Accept that nobody knows what the future holds. Isn’t it interesting how different people will subscribe to different ideas? Some are frightened or pessimistic about the future. Others are hopeful or optimistic. Who’s right? Are you? Who knows? What you believe or fear or hope will happen is simply what you choose to imagine and project onto the future. The real truth is, “We don’t know where this is taking us, so we’ll just have to see how it plays out.” In the meantime, a good coping skill is to take one day at a time and trust the process as it unfolds. You can also contemplate the notion that these difficult times are bringing people together and inspiring a renewed activism .

Hold the view that everyone is doing the best they can. Everyone’s “best” is informed by their backstory and their constellation of strengths, weaknesses, sensitivities, blind spots, temperament, perspective, priorities, and developmental level. How do you know for sure that everyone is doing the best they can? You don’t. But when you assume they are, your relationships instantly get better.

Deborah L. Davis
Source: Deborah L. Davis

Take your curiosity to the next level. Some of your friends may “seem indifferent” but how do you know for sure that’s what’s going on? Perhaps they are rooting for the resistance from afar. Perhaps they don’t want to divulge their activities, for fear of offending loved ones. Perhaps they are private about their political leanings—indeed some consider it rude to talk about sex, money, death, or politics. So why not approach these people and kindly ask (not confront) them “What do you think about what’s happening in our government?” You’d do well to simply listen (rather than argue or correct). Then, from what they tell you, you can get a sense of where to take the conversation. For instance, if they express fixed beliefs and dismiss fact-based evidence to the contrary, you’ll know they adhere to an ideology, and there’s no point to engaging them further. In that case, change the subject to common interests. Or perhaps they express that being involved is simply more than they can handle right now, and you can respectfully back off. Or maybe you’ll discover that they are open to your ideas, suggestions, encouragement, and support. Who knows? You may inspire action. Maybe you’ll unleash the next Paul Revere or Rosa Parks.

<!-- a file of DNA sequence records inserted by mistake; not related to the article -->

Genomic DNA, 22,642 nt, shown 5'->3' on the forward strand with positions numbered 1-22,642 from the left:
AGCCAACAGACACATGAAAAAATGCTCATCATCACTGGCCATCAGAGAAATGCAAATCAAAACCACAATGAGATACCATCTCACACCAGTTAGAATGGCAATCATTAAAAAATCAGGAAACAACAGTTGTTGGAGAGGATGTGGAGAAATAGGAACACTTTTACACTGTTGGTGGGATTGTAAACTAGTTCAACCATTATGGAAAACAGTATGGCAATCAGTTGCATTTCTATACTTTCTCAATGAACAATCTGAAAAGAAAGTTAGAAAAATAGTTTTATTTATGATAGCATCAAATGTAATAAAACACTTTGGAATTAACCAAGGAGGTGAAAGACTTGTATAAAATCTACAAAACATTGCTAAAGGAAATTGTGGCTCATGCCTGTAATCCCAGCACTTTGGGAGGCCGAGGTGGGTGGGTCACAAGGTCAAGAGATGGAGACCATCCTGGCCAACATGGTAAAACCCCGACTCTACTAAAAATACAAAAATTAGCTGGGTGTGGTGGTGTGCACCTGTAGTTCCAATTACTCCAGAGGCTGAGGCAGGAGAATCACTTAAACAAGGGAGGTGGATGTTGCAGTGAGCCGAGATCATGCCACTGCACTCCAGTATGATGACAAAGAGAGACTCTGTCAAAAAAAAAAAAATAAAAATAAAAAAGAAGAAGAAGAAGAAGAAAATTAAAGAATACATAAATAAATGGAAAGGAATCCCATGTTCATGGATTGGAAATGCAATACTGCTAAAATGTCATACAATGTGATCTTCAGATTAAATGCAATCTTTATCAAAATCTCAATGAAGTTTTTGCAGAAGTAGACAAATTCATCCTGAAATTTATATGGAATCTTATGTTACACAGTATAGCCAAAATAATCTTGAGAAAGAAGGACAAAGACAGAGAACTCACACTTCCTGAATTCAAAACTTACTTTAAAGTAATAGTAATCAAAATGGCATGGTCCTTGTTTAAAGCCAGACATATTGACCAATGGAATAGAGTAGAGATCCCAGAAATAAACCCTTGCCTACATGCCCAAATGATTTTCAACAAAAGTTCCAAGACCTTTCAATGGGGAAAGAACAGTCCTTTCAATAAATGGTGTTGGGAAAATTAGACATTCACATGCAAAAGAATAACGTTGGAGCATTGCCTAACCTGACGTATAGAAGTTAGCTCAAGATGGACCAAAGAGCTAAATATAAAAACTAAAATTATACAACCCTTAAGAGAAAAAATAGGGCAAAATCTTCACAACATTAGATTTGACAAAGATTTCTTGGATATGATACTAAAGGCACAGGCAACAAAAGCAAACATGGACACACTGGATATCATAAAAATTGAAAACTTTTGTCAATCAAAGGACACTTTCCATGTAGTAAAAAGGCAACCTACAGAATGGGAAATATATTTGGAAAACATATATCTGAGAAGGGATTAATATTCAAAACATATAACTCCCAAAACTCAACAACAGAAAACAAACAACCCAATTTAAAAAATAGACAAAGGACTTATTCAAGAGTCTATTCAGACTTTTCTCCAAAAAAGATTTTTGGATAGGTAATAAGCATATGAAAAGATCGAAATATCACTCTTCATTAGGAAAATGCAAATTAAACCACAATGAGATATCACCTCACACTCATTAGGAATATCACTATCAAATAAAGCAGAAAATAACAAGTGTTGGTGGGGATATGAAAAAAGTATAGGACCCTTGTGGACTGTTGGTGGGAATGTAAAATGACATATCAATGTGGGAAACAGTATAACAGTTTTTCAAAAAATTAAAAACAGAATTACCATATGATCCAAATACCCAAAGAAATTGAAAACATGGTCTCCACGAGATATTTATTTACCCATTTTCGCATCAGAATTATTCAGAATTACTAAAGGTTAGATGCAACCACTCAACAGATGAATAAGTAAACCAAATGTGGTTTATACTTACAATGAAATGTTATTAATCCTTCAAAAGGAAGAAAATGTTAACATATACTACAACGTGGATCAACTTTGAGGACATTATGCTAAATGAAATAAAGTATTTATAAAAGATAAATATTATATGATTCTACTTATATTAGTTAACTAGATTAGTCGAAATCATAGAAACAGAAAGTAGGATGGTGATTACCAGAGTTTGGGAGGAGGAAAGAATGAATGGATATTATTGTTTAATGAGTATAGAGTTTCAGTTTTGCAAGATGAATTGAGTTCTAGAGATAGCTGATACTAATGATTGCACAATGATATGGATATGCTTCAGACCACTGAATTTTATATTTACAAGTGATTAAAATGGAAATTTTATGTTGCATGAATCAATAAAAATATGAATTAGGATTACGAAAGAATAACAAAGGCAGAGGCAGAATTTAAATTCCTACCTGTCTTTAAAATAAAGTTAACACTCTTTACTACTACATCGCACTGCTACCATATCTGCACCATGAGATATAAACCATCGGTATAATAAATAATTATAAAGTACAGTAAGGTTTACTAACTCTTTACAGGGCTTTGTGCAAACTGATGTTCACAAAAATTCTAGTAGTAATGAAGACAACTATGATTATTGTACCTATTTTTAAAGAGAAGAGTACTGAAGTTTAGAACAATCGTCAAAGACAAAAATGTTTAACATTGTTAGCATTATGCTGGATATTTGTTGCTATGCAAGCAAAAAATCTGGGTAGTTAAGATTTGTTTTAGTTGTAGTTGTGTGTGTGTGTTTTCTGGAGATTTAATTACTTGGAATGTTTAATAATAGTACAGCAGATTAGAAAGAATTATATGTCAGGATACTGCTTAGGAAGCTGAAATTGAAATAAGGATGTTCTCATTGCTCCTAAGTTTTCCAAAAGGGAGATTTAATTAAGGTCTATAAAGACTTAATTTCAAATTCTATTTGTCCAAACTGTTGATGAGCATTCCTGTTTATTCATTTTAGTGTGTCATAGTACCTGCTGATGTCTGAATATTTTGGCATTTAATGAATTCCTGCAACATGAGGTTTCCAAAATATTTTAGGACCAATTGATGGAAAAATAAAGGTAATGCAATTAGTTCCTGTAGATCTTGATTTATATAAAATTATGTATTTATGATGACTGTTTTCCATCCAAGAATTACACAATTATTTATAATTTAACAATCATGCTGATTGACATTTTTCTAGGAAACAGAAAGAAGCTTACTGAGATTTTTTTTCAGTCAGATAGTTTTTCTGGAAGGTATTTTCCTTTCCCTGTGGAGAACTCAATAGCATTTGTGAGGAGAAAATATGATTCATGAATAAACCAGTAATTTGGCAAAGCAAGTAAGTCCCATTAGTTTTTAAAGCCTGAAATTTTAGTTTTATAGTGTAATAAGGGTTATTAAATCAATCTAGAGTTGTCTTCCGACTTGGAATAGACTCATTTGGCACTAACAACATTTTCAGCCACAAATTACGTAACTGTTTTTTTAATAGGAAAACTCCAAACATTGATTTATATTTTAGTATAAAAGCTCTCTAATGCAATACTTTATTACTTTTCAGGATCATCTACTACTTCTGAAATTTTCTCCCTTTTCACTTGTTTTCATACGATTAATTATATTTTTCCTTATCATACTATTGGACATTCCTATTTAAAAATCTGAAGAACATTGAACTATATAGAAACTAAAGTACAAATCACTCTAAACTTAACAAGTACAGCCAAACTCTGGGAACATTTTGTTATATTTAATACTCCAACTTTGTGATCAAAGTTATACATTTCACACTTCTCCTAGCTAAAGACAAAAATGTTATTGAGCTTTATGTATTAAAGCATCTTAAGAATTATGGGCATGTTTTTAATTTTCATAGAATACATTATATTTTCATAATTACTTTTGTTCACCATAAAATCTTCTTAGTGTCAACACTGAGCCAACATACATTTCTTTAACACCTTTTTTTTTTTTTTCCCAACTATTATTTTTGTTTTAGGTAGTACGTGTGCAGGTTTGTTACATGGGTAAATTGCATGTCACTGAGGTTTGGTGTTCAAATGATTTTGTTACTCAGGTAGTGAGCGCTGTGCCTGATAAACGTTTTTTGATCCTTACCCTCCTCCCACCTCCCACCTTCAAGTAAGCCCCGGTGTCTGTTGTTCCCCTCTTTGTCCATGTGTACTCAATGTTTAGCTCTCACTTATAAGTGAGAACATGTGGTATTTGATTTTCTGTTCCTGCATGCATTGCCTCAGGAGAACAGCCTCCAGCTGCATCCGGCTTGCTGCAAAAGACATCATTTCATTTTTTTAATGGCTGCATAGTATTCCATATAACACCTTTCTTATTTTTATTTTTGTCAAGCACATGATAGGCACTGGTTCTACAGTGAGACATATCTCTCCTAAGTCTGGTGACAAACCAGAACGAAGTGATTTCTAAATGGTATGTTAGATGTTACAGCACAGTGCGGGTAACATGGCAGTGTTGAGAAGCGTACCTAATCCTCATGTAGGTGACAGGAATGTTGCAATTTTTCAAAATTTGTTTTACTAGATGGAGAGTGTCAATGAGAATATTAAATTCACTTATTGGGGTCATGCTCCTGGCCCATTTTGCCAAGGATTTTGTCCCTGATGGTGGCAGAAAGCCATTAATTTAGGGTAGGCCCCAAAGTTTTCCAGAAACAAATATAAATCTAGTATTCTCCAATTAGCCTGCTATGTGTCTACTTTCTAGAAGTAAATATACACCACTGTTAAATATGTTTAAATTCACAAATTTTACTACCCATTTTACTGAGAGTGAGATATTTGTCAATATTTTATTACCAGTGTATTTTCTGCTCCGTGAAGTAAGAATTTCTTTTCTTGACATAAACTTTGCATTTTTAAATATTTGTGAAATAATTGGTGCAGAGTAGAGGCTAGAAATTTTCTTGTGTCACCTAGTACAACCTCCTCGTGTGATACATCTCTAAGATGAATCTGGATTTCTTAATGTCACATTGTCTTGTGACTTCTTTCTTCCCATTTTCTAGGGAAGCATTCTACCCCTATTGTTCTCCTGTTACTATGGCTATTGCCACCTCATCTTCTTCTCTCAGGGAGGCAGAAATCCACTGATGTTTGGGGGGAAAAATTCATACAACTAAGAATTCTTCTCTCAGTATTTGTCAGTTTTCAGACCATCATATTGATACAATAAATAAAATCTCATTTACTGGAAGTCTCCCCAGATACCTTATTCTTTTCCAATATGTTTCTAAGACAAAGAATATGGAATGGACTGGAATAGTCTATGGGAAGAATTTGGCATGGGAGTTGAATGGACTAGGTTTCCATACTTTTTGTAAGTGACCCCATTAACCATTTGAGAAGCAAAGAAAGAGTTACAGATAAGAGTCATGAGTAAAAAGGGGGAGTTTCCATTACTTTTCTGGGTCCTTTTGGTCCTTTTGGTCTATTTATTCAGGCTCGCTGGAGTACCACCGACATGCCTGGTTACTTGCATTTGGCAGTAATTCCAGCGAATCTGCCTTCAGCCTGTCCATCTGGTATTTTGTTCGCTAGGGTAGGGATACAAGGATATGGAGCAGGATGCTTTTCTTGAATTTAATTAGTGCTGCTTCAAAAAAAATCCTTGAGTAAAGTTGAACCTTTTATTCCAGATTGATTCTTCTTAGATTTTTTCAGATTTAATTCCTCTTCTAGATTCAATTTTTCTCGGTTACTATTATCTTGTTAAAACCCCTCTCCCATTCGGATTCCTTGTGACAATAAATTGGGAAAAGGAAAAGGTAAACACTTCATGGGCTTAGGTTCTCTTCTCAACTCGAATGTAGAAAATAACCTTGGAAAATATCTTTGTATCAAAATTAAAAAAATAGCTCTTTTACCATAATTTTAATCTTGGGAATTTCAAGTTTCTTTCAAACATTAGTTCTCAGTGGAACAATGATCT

Practice compassion. Beware of demonizing those who are different from you as “other.” There’s enough of that going on without you adding to that energy. Instead, by treating others with compassion, you are embracing the belief that we are all connected by something rooted in goodness and love. Empathy is what cultivates compassion, and that includes being curious, open-minded, and considering reality from other people’s points of view (see above & below). By focusing on compassion, you also contribute to the energy that brings forth positive change.

Deborah L. Davis
Source: Deborah L. Davis

Respect differences. Be willing to listen with an open mind, and consider the merits of other viewpoints. Practice humility, knowing that you don’t have all the answers. The ability to tolerate and learn from differences is essential to healthy friendships, a loving marriage, and a free society. If you can walk away from a political discussion where you settle on ways that you’re both right, you’ve not only saved your friendship, but you’ve also embodied what democracy stands for: Individual freedom of thought.